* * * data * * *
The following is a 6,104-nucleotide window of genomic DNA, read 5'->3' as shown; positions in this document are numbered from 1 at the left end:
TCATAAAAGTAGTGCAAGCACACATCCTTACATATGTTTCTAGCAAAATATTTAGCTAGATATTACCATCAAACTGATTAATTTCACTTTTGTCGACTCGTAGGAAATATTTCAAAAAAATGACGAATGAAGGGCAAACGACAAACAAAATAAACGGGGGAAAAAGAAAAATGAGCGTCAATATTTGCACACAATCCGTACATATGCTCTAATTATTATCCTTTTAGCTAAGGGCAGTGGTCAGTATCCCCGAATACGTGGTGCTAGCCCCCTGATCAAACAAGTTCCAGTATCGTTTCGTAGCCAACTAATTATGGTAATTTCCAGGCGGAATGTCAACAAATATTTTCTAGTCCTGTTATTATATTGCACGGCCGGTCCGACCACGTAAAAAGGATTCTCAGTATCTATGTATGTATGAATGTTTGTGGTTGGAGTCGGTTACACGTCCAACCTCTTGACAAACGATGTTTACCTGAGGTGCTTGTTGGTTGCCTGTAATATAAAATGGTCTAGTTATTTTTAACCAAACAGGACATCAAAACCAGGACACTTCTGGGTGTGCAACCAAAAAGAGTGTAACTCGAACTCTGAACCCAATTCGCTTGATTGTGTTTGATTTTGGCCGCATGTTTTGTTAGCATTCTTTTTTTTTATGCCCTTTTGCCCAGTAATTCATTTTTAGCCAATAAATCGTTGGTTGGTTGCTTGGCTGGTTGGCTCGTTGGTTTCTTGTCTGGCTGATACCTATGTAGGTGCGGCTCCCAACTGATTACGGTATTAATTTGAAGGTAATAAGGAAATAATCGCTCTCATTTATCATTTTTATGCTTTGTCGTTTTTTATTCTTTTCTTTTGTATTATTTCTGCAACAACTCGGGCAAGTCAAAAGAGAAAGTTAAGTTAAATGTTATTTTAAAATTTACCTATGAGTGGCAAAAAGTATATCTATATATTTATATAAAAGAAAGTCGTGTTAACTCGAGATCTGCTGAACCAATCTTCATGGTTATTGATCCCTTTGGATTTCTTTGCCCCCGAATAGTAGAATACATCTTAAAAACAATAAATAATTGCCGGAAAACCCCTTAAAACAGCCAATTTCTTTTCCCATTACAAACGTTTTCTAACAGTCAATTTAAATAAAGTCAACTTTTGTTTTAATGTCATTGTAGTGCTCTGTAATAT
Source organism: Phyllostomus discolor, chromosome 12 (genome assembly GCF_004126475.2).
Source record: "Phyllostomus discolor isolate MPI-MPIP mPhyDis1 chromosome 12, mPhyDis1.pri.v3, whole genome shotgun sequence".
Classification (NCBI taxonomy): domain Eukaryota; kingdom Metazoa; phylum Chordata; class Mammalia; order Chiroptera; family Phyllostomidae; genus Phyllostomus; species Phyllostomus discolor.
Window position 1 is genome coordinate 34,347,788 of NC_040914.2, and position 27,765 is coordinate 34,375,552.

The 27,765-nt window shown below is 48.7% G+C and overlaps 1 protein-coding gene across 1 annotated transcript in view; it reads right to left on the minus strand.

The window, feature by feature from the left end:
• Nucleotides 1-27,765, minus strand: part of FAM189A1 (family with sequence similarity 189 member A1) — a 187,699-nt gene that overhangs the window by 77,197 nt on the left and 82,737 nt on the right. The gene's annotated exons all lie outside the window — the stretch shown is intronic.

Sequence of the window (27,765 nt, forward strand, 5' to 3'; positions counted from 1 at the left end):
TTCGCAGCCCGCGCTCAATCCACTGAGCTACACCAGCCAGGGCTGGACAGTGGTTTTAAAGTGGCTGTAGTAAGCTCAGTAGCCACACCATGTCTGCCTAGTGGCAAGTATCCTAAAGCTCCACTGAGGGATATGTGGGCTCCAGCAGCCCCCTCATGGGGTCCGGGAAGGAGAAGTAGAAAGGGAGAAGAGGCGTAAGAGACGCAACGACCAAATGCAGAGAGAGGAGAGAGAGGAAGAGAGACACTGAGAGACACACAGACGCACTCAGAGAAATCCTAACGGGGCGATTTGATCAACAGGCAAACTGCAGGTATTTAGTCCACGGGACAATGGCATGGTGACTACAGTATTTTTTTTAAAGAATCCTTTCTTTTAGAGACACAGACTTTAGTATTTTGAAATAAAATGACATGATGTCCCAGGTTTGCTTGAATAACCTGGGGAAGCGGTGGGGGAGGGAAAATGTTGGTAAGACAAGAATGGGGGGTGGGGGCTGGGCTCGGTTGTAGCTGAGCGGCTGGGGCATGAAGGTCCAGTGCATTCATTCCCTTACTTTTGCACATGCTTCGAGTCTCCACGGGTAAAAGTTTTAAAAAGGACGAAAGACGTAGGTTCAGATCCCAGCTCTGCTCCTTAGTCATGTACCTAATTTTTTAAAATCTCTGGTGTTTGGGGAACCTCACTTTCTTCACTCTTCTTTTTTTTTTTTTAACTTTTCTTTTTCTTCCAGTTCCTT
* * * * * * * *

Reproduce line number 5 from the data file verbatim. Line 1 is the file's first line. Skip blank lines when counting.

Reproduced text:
Classification (NCBI taxonomy): domain Eukaryota; kingdom Metazoa; phylum Chordata; class Mammalia; order Chiroptera; family Phyllostomidae; genus Phyllostomus; species Phyllostomus discolor.